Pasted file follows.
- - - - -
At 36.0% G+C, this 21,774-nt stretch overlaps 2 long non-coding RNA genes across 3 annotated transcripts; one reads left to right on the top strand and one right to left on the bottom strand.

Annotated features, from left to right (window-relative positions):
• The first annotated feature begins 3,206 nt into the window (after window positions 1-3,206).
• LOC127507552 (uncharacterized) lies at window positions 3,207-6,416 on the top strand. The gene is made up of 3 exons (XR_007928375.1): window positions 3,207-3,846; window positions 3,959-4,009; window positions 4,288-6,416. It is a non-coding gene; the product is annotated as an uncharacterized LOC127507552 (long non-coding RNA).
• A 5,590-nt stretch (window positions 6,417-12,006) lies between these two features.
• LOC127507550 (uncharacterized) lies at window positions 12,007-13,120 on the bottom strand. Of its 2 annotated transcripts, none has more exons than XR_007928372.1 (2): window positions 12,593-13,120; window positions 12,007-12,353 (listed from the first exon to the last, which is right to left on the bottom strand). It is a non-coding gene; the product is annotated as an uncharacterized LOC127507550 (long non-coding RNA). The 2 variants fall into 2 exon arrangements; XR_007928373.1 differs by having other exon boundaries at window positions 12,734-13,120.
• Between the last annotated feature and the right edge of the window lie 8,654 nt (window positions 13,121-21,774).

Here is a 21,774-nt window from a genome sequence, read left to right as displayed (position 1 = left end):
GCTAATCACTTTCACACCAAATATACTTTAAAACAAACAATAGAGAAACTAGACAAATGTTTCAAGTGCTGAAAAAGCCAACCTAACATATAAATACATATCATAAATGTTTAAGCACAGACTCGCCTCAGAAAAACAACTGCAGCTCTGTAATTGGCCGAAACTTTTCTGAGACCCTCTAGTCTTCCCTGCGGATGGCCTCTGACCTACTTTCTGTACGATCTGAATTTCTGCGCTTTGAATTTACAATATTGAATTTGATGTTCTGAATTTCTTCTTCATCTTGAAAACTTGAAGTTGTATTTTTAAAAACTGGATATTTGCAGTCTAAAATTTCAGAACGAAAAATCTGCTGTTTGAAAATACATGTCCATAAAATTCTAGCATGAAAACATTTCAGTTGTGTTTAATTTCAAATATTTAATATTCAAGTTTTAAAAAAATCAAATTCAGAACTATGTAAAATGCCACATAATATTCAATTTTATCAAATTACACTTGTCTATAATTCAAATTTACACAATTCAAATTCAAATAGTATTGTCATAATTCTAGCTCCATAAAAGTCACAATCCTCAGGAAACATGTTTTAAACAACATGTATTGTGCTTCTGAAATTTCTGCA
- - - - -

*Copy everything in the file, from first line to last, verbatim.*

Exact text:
At 36.0% G+C, this 21,774-nt stretch overlaps 2 long non-coding RNA genes across 3 annotated transcripts; one reads left to right on the top strand and one right to left on the bottom strand.

Annotated features, from left to right (window-relative positions):
• The first annotated feature begins 3,206 nt into the window (after window positions 1-3,206).
• LOC127507552 (uncharacterized) lies at window positions 3,207-6,416 on the top strand. The gene is made up of 3 exons (XR_007928375.1): window positions 3,207-3,846; window positions 3,959-4,009; window positions 4,288-6,416. It is a non-coding gene; the product is annotated as an uncharacterized LOC127507552 (long non-coding RNA).
• A 5,590-nt stretch (window positions 6,417-12,006) lies between these two features.
• LOC127507550 (uncharacterized) lies at window positions 12,007-13,120 on the bottom strand. Of its 2 annotated transcripts, none has more exons than XR_007928372.1 (2): window positions 12,593-13,120; window positions 12,007-12,353 (listed from the first exon to the last, which is right to left on the bottom strand). It is a non-coding gene; the product is annotated as an uncharacterized LOC127507550 (long non-coding RNA). The 2 variants fall into 2 exon arrangements; XR_007928373.1 differs by having other exon boundaries at window positions 12,734-13,120.
• Between the last annotated feature and the right edge of the window lie 8,654 nt (window positions 13,121-21,774).

Here is a 21,774-nt window from a genome sequence, read left to right as displayed (position 1 = left end):
GCTAATCACTTTCACACCAAATATACTTTAAAACAAACAATAGAGAAACTAGACAAATGTTTCAAGTGCTGAAAAAGCCAACCTAACATATAAATACATATCATAAATGTTTAAGCACAGACTCGCCTCAGAAAAACAACTGCAGCTCTGTAATTGGCCGAAACTTTTCTGAGACCCTCTAGTCTTCCCTGCGGATGGCCTCTGACCTACTTTCTGTACGATCTGAATTTCTGCGCTTTGAATTTACAATATTGAATTTGATGTTCTGAATTTCTTCTTCATCTTGAAAACTTGAAGTTGTATTTTTAAAAACTGGATATTTGCAGTCTAAAATTTCAGAACGAAAAATCTGCTGTTTGAAAATACATGTCCATAAAATTCTAGCATGAAAACATTTCAGTTGTGTTTAATTTCAAATATTTAATATTCAAGTTTTAAAAAAATCAAATTCAGAACTATGTAAAATGCCACATAATATTCAATTTTATCAAATTACACTTGTCTATAATTCAAATTTACACAATTCAAATTCAAATAGTATTGTCATAATTCTAGCTCCATAAAAGTCACAATCCTCAGGAAACATGTTTTAAACAACATGTATTGTGCTTCTGAAATTTCTGCA